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Trop Med Int Health. 2007 Dec;12(12):1484-9.

Missed opportunities to address reproductive health care needs among HIV-infected women in antiretroviral therapy programmes.

Author information

  • 1Infectious Diseases Epidemiology Unit, School of Public Health & Family Medicine, University of Cape Town, South Africa. landon.myer@uct.ac.za

Abstract

OBJECTIVES:

To investigate the delivery of reproductive health care services in an antiretroviral therapy (ART) programme in Cape Town, South Africa.

METHODS:

A cross-sectional survey was conducted among 227 consecutive women attending a hospital-based ART outpatient service who had been on ART for at least one month. Semi-structured interviews investigating reproductive health issues and services received were conducted in participants' home language by a trained interviewer.

RESULTS:

Sixty-seven per cent of the women were younger than 30 years and 75% were sexually active. The use of both condoms (70%) and hormonal contraceptives (31%) decreased with age, while the prevalence of sterilization (13%) increased with age. Few women knew about emergency contraception (EC) (7%) or termination of pregnancy (TOP) (13%). Approximately 45% of women had had a Papanicolau smear, and this was constant across all age groups. One in 10 women had experienced verbal or physical abuse by an intimate partner since their HIV diagnosis. More than 80% of women had discussed the use of condoms and other forms of contraception with a health care provider since their HIV diagnosis, but less than 5% had discussed EC or TOP, and no woman had discussed issues of partner violence. Discussion These data delineate the large unmet need for reproductive health services among HIV-infected women receiving ART in this setting. While issues related to condom and contraceptive use are relatively well addressed, reproductive health services related to unintended pregnancy and partner violence appear to be neglected. The integration of a broad range of reproductive health services into ART programmes requires urgent attention in both research and policy-making circles.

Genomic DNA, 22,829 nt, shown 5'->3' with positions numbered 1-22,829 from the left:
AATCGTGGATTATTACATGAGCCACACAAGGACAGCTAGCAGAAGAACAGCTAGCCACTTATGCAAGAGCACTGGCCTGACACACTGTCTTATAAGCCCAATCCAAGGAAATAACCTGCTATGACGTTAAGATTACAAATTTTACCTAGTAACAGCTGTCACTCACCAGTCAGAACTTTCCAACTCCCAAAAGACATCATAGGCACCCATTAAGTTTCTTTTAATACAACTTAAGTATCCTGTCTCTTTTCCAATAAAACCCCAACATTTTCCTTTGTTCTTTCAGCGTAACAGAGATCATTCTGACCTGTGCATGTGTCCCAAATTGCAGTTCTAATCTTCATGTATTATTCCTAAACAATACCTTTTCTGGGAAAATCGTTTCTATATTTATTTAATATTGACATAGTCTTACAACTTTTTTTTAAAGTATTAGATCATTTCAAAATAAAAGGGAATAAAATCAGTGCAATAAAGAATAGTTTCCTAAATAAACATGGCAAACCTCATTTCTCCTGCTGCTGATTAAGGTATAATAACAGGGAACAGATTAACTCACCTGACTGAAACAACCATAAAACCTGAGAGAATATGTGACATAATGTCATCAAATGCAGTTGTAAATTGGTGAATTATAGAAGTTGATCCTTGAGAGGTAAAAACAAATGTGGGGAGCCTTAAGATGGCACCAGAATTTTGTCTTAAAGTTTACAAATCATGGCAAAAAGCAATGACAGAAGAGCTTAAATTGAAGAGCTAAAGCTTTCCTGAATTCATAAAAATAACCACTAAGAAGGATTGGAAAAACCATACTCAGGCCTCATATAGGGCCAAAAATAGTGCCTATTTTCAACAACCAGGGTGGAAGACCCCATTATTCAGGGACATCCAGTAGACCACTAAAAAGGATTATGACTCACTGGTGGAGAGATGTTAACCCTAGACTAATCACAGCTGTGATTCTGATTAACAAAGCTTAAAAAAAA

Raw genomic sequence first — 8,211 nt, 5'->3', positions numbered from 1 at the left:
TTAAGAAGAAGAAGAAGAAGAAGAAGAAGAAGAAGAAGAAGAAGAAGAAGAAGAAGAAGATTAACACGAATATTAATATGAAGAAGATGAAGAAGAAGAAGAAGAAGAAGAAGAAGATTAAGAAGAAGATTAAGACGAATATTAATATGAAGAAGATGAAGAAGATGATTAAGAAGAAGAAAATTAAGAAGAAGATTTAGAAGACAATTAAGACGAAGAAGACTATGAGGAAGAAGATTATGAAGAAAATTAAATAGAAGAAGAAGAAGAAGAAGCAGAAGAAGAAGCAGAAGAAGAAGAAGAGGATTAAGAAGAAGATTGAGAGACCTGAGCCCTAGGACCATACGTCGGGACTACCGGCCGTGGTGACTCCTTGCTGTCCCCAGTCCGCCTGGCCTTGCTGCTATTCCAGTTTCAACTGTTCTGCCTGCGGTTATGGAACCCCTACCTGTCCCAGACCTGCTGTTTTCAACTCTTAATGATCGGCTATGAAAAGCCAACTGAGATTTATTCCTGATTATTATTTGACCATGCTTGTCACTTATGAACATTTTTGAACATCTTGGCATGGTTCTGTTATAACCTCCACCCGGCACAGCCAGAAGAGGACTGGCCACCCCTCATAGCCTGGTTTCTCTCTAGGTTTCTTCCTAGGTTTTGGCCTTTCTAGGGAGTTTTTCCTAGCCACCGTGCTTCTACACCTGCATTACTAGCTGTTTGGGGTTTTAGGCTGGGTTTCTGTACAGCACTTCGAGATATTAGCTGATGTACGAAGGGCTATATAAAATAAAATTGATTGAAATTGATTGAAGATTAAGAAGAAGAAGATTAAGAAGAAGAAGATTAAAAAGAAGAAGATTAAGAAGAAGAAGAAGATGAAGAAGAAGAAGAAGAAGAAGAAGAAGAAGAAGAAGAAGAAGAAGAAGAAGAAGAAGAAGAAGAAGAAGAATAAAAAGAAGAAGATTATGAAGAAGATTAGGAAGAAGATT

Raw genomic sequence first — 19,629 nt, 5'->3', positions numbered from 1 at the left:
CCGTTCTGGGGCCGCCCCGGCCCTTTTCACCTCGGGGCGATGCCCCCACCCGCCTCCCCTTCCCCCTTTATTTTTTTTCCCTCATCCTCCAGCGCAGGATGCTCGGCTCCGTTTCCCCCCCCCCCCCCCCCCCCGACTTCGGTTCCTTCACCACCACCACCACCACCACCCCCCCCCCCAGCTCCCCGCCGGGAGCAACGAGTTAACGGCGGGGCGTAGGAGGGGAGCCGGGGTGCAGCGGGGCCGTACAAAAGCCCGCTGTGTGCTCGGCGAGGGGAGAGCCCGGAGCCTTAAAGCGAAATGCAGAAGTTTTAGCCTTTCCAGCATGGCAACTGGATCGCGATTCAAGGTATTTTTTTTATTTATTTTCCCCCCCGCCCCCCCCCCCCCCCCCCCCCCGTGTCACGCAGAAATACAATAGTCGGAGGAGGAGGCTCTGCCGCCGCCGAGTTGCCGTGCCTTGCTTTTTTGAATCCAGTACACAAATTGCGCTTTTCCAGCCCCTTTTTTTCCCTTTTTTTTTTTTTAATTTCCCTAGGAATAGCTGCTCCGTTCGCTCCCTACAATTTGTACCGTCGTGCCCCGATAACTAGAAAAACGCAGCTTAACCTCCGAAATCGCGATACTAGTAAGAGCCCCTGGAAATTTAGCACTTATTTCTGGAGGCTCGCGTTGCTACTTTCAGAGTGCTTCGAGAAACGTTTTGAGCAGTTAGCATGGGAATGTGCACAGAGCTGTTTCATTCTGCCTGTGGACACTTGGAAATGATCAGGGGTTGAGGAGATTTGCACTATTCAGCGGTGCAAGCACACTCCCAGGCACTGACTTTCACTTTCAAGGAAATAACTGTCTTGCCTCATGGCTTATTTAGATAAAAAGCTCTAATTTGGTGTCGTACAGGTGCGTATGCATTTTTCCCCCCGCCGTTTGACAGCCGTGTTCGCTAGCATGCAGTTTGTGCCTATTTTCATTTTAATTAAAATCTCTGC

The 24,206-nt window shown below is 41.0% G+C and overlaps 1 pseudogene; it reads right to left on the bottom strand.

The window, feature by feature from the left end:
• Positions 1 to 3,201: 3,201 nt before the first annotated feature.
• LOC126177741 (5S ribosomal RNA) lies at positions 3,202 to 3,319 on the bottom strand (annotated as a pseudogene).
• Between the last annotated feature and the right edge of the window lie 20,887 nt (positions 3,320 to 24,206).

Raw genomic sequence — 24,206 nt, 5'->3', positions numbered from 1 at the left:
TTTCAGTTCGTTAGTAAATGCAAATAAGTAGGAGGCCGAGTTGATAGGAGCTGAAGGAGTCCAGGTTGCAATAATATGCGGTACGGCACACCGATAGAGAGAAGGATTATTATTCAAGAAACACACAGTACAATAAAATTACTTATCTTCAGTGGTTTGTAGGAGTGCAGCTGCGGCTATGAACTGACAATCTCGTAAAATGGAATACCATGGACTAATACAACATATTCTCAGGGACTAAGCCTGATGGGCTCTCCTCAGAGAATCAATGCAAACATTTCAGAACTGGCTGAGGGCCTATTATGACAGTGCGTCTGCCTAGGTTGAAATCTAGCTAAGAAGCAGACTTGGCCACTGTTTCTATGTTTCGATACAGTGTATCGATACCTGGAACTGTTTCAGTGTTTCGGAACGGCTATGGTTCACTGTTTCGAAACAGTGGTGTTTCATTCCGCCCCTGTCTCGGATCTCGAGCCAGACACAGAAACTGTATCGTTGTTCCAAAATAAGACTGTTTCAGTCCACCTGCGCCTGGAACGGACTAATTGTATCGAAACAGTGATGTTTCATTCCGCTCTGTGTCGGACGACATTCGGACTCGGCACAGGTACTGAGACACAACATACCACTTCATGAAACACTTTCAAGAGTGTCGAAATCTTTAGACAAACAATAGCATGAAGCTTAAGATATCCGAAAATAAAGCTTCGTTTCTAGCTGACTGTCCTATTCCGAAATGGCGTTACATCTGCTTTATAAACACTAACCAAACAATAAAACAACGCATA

PMID:
18076556
[PubMed - indexed for MEDLINE]
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